Degree-seekers interested in exploring nurse practitioner (NP) programs in Minnesota can refer to this guide to learn more about professional opportunities in the state. Throughout the guide, readers can review NP programs in MN, including a complete list of the online opportunities offered in the state. Additionally, readers can learn more about career information for NPs, licensing opportunities, information for out-of-state NPs, and resources for professionals.
Minnesota's aspiring nursing professionals can review how to become an NP to pursue career opportunities in the field. Our guide outlines the necessary education requirements, along with licensing and certification parameters. Professionals can also review specializations and sub-specializations, such as pediatrics, family, adult-gerontology, psychiatric-mental health, and women's health.
Online Nurse Practitioner Programs Based in Minnesota
Degree-seekers in Minnesota can explore many online opportunities in education. Many colleges and universities feature online formats at both the master's and doctoral levels. For students pursuing advanced degrees, online formats allow them the flexibility they need to continue working as they earn their degrees. Online programs also feature different delivery formats, with synchronous programs requiring learners to complete their work at specific times and asynchronous programs allowing degree-seekers to complete projects on their own time.
For students pursuing advanced degrees, online formats allow them the flexibility they need to continue working as they earn their degrees.
Master's students typically earn their degrees in about two years of full-time enrollment, while part-time enrollees generally take three years. Coursework in master's programs allows students to expand and deepen their undergraduate knowledge and skills. Admission requirements can vary depending on the college or university, but at the master's level, learners should hold a bachelor of science in nursing, along with active registered nurse (RN) licensure.
Doctoral students can experience varying program lengths, depending on their professional experience and educational background. Most often, students pursuing doctoral NP programs graduate within 3-4 years of full-time study. Coursework in these programs allows learners to explore the most specialized, advanced concepts in the discipline. Admission criteria at the doctoral level requires each applicant to hold a master of science in nursing degree, current and active RN licensure, and a specified amount of professional experience in their chosen specialty.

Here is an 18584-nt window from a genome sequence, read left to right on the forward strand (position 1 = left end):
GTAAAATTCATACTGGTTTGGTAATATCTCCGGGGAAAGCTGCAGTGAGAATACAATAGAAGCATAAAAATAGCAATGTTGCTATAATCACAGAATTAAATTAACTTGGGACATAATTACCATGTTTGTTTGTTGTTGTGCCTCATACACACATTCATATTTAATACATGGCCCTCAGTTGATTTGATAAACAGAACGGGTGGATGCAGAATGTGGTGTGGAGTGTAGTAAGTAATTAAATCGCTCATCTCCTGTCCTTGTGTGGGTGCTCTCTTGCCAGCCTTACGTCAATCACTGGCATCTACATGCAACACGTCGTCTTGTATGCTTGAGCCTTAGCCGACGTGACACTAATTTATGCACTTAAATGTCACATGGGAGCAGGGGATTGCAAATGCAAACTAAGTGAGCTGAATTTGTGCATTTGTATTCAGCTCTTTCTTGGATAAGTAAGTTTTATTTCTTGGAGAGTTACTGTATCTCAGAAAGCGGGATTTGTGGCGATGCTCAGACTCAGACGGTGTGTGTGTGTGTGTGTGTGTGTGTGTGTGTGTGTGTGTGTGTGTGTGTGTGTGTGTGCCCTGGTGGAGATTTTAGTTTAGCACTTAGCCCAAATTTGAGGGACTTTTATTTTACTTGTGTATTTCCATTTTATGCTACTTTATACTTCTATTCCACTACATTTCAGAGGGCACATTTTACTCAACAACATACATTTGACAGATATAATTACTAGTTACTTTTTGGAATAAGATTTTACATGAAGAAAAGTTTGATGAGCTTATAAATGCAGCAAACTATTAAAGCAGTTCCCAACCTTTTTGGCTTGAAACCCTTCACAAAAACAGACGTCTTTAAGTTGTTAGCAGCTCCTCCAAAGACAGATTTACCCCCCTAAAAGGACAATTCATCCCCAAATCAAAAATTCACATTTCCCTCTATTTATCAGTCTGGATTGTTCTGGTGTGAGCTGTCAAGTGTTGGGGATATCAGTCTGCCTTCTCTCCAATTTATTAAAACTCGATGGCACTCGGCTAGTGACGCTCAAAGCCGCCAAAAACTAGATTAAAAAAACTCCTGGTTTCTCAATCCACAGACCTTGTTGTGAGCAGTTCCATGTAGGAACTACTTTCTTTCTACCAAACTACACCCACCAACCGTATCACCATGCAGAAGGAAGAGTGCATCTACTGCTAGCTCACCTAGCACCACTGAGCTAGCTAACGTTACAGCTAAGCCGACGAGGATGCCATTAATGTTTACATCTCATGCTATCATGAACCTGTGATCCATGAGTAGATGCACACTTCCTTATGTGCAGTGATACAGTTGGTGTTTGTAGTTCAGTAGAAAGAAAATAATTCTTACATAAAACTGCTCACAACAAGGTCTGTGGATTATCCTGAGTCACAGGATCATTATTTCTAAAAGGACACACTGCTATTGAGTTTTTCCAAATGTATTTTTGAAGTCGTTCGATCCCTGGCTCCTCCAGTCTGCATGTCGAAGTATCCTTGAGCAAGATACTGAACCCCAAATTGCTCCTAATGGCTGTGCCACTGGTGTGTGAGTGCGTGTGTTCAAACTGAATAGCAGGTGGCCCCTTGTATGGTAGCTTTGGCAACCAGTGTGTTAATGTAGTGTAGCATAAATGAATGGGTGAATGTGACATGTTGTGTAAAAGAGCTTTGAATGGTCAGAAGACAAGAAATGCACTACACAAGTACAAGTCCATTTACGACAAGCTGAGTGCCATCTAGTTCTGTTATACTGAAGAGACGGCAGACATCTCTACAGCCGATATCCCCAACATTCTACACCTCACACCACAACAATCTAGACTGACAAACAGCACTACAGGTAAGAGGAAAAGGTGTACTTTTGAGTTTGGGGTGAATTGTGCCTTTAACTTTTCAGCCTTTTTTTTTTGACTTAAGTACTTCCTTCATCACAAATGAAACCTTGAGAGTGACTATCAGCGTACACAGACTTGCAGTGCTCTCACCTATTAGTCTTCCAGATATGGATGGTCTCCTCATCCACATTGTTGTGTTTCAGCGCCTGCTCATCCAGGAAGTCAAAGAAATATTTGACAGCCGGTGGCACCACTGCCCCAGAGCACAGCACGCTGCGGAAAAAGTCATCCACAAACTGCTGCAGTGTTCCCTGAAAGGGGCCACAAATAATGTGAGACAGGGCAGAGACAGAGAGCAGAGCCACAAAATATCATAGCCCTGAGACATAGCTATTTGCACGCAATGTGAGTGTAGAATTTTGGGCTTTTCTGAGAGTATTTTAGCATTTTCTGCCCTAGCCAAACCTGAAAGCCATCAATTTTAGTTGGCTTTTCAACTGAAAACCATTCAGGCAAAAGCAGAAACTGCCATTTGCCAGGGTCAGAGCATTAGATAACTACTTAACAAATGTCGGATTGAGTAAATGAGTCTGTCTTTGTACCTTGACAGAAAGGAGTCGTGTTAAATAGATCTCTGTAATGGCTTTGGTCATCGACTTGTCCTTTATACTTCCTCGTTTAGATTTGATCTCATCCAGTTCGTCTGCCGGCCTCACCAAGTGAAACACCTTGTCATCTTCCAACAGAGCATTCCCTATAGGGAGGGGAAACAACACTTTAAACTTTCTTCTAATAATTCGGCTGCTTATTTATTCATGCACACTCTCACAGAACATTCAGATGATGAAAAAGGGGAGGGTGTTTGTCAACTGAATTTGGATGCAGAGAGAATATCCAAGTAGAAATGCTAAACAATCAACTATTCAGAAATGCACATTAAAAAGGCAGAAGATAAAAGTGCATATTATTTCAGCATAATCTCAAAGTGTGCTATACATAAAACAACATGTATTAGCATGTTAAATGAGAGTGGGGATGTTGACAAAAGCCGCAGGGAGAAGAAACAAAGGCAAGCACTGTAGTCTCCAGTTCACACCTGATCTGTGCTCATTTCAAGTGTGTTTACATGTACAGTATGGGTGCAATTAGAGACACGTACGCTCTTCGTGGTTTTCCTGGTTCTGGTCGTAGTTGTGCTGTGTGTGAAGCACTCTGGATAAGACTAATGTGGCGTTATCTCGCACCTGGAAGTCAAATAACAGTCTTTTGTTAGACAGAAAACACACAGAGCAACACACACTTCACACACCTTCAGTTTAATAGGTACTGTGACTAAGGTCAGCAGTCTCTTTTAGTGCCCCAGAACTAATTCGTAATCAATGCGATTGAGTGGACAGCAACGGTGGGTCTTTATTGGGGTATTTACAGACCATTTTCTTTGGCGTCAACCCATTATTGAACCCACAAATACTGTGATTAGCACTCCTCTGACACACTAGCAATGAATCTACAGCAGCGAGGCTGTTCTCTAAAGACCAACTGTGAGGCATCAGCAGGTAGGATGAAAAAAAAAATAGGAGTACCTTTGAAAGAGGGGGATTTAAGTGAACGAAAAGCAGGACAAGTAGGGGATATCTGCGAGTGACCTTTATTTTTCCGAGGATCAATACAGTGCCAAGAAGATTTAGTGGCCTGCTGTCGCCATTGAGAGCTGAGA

Complete List of Online Nurse Practitioner Programs in Minnesota
Minnesota Nurse Practitioner Career Information
NPs in the U.S. earned mean annual wages of $110,030 in 2018, with the Bureau of Labor Statistics (BLS) projecting a job growth of 36.1% from 2016-26. In Minnesota, NPs report a higher mean annual wage than national figures of $119,160. Compared to surrounding states, Minnesota NPs experience significantly higher salary amounts, with Wisconsin as the second-highest in the area at $106,790.
Advanced practice registered nurses (APRNs) can hold a master's degree or doctoral degree. In Minnesota, 15.1% of APRNs hold doctoral degrees. NPs can focus their careers in many specialties, with 24.1% of Minnesota NPs working in the adult/family health area. The top work setting for NPs in Minnesota is the clinic/professional office/healthcare/ambulatory care setting, employing 48% of the nurses in the state.
Rochester, Minnesota, offers the eighth-highest salary opportunities for NPs in the metropolitan U.S., with an annual mean wage of $142,640.
Nurse Practitioner Salary and Projected Job Growth in Minnesota and Nearby States
An aspiring nurse can start their journey to obtain licensure by earning a graduate degree. Professionals must complete a formal APRN course to join the APRN registry in Minnesota. APRN programs must feature accreditation from a U.S. Department of Education-recognized agency, such as the American Academy of Nurse Practitioners, the American Nurses Credentialing Center, or the National Certification Corporation.
To qualify for NP licensure, professionals in advanced practice nursing programs must complete specific courses, such as wellness promotion, advanced pharmacology, advanced pathophysiology, non-pharmacologic treatment options, and advanced health assessment.